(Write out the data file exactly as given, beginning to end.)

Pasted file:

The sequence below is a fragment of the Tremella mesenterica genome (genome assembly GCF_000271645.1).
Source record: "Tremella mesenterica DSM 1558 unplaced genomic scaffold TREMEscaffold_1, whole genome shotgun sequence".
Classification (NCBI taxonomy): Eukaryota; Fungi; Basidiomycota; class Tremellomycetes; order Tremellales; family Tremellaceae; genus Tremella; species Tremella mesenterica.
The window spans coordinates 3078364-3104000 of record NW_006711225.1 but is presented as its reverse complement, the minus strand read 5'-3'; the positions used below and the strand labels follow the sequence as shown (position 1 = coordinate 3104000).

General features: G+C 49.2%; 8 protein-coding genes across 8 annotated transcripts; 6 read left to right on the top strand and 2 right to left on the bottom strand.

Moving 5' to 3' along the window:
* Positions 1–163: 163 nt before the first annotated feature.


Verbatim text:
The sequence below is a fragment of the Tremella mesenterica genome (genome assembly GCF_000271645.1).
Source record: "Tremella mesenterica DSM 1558 unplaced genomic scaffold TREMEscaffold_1, whole genome shotgun sequence".
Classification (NCBI taxonomy): Eukaryota; Fungi; Basidiomycota; class Tremellomycetes; order Tremellales; family Tremellaceae; genus Tremella; species Tremella mesenterica.
The window spans coordinates 3078364-3104000 of record NW_006711225.1 but is presented as its reverse complement, the minus strand read 5'-3'; the positions used below and the strand labels follow the sequence as shown (position 1 = coordinate 3104000).

General features: G+C 49.2%; 8 protein-coding genes across 8 annotated transcripts; 6 read left to right on the top strand and 2 right to left on the bottom strand.

Moving 5' to 3' along the window:
* Positions 1–163: 163 nt before the first annotated feature.